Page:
Cir­cum­ci­sion de­vice made in China gains ap­proval of WHO

China Daily (Canada) - - FRONT PAGE - By SHAN JUAN and YANG WANLI

The World Health Or­ga­ni­za­tion au­tho­rized the pre­qual­i­fi­ca­tion to a male cir­cum­ci­sion de­vice made in China, which is ex­pected to con­trib­ute to the global fight against HIV/AIDS.

The WHO an­nounced on Wed­nes­day that the ShangRing — named af­ter its Chi­nese in­ven­tor, Shang Jianzhong — meets ac­cept­able stan­dards of qual­ity, safety and ef­fi­cacy for male cir­cum­ci­sion.

“The pre­qual­i­fi­ca­tion of ShangRing is highly ex­cit­ing. It’s a great ex­am­ple of Chi­nese in­no­va­tion. The pre­qual­i­fi­ca­tion by the WHO is another ex­am­ple of the in­creas­ing role China is tak­ing in global health,” said Bern­hard Schwart­lander, the WHO Rep­re­sen­ta­tive in China.

Ac­cord­ing to Schwart­lander, the ShangRing is the first Chi­nese-man­u­fac­tured de­vice of its kind to have been WHOpre­qual­i­fied, and only the sec­ond such de­vice to be WHOpre­qual­i­fied glob­ally.

The ShangRing is a dis­pos­able de­vice that con­sists of two con­cen­tric rings that clamp to­gether and ex­pose the nat­u­ral fore­skin of the penis in such a way that it can be re­moved sur­gi­cally, but with min­i­mal bleed­ing.

The ring is re­moved seven days af­ter the surgery when the wound has healed. Dif­fer­ent from the con­ven­tional surgery, the pro­ce­dure doesn’t re­quire stitches, and the pa­tient is al­lowed to bathe and only re­quires oral an­tibi­otics.

The use of the ring also cuts the pro­ce­dure time to about three to five min­utes from about 30 be­fore.

“This new de­vice will be es­pe­cially valu­able and help­ful in low re­source set­tings given that it does not re­quire the use of hos­pi­tal fa­cil­i­ties for surgery. It’s a highly prac­ti­cal so­lu­tion,” Schwart­lander said.

WHO’s list of pre­qual­i­fied medic­i­nal prod­ucts is used by in­ter­na­tional pro­cure­ment agen­cies and in­creas­ingly by coun­tries to guide bulk pur­chas­ing of medicines.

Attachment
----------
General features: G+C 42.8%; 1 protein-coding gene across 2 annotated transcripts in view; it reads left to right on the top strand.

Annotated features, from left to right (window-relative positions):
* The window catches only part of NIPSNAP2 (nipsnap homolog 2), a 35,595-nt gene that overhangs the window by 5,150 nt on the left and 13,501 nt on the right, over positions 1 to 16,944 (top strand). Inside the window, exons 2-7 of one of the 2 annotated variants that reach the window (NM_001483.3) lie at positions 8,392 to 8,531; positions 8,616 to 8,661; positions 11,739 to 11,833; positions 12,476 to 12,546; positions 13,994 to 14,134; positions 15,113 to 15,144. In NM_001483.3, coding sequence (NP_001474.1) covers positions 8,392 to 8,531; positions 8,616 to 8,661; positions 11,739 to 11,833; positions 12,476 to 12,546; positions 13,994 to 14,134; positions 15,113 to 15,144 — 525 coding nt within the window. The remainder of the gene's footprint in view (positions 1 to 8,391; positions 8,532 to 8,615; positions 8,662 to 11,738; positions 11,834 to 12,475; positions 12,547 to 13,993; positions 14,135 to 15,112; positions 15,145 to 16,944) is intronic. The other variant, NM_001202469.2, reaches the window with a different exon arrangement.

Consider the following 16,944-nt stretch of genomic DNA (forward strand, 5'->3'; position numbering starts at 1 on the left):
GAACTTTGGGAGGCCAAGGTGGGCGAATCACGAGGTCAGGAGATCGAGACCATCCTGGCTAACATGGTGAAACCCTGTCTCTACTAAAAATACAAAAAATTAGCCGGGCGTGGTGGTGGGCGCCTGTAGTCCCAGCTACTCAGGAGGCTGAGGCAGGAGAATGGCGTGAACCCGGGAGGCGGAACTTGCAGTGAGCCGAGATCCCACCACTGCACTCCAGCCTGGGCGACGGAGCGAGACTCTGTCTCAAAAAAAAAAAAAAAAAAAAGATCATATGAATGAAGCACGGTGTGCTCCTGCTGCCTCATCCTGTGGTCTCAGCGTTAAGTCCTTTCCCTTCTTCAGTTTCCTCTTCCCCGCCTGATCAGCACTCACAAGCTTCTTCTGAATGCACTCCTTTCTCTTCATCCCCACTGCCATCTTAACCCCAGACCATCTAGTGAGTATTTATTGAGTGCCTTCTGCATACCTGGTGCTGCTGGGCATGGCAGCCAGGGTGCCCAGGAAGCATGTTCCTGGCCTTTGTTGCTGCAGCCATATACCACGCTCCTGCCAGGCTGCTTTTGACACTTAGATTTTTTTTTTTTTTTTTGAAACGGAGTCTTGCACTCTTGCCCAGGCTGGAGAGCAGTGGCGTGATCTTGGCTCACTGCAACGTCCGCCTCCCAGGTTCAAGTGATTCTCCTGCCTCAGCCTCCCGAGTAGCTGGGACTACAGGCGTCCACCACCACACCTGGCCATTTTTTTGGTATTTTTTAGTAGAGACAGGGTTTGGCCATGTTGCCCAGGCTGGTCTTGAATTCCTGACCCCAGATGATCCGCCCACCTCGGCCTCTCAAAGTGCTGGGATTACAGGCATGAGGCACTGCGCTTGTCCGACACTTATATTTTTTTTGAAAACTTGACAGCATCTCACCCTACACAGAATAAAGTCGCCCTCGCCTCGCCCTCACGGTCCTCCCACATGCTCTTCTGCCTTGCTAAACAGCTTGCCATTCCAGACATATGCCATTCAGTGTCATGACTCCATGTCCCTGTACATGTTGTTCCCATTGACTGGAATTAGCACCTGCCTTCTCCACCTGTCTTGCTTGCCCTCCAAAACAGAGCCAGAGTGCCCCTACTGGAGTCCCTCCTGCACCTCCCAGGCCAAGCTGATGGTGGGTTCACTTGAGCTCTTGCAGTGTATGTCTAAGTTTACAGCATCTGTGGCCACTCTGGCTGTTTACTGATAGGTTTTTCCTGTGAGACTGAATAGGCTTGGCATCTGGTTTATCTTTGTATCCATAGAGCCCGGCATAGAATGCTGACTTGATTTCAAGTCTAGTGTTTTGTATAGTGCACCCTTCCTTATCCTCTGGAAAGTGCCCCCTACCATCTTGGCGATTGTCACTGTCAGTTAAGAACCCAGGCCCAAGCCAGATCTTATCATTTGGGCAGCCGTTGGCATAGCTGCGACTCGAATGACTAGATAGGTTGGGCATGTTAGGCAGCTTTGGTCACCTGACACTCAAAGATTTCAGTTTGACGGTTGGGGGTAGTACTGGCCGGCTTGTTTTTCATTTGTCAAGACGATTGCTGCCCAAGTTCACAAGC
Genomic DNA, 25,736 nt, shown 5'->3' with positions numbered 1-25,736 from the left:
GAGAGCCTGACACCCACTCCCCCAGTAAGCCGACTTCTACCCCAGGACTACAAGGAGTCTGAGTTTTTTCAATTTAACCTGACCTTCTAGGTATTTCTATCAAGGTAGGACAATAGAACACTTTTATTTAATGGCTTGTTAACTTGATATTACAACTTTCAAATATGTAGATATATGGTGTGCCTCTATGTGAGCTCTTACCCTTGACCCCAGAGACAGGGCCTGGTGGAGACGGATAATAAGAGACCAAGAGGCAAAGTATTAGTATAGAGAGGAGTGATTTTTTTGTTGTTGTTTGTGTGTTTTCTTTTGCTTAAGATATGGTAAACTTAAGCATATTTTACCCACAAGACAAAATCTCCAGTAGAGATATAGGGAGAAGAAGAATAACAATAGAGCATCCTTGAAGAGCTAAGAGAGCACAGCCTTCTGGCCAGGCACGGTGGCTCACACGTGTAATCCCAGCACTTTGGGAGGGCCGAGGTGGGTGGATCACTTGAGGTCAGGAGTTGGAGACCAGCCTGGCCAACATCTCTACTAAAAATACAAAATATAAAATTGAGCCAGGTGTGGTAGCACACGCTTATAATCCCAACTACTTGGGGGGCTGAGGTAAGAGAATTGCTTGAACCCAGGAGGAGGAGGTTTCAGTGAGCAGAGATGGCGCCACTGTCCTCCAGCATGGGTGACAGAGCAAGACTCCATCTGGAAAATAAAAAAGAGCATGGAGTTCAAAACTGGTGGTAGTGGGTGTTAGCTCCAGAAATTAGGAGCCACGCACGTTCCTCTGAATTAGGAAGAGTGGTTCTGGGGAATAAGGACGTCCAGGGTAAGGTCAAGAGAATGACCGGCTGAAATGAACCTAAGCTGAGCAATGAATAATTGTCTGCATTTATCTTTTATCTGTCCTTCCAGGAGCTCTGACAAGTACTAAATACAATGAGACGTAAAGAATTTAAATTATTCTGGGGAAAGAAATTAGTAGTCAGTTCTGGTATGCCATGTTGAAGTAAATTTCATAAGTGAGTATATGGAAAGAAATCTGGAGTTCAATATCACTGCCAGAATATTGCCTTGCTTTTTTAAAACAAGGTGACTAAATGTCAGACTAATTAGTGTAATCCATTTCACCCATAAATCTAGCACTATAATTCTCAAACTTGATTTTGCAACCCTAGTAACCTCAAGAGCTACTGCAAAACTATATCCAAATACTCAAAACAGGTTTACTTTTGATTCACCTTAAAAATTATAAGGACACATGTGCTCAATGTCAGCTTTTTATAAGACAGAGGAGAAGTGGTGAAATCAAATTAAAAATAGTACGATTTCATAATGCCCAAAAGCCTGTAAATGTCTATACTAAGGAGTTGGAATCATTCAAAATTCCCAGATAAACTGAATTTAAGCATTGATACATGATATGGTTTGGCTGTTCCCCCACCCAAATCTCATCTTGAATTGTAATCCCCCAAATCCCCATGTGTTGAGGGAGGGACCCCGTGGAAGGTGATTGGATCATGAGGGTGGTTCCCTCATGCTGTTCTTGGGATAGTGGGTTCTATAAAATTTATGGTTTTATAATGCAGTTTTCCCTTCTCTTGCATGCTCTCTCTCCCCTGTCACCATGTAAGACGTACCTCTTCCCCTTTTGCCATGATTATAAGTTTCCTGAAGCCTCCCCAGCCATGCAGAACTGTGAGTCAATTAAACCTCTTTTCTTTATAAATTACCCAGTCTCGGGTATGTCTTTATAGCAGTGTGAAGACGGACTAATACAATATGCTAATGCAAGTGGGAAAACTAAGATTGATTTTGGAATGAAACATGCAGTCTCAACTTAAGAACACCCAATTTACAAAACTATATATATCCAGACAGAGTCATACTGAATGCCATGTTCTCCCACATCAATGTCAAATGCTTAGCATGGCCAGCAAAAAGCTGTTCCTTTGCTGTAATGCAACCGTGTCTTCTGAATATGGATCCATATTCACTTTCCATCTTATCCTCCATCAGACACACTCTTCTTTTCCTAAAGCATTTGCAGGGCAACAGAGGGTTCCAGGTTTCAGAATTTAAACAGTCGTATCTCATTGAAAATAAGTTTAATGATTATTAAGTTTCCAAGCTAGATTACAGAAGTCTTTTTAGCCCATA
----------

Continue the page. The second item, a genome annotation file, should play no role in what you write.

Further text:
“The sig­nif­i­cance of cir­cum­ci­sion has al­ready shown in some African coun­tries since the surgery has been widely pro­moted in the re­gion grad­u­ally in the past decade,” said Philip S. Li, as­so­ciate re­search pro­fes­sor of urol­ogy at Weill Cor­nell Med­i­cal Col­lege of Cor­nell Univer­sity.

Li and his col­leagues have con­ducted clin­i­cal tri­als and re­searches on the ShangRing for years in Africa since 2009.

Clin­i­cal tri­als, many done in sub-Sa­ha­ran Africa, have demon­strated that cir­cum­ci­sion re­duces HIV/AIDS in­fec­tion risk by 50 to 60 per­cent in the pop­u­la­tion at risk.

In­fec­tion rates have plum­meted in re­cent years be­cause of public ed­u­ca­tion cam­paigns by gov­ern­ments that em­pha­size con­dom use and the ar­rival of new an­tivi­ral drugs, African health author­i­ties say.

No data are avail­able on the cir­cum­ci­sion rate in China, but anec­do­tal ev­i­dence from the med­i­cal com­mu­nity sug­gests that less than 5 per­cent of males are cir­cum­cised. Most suf­fer no prob­lems from dis­eases.

But the new cir­cum­ci­sion ring could help some peo­ple.

“With the WHO’s pre­qual­i­fi­ca­tion, the ShangRing will rapidly spread its ben­e­fits world­wide and pro­vide a cheaper and ef­fec­tive so­lu­tion to the global HIV/AIDS con­trol,” said Cheng Feng, pro­gram di­rec­tor of Re­search Cen­ter for Public Health at Ts­inghua Univer­sity. Con­tact the writ­ers through yang­wanli@chi­ cn

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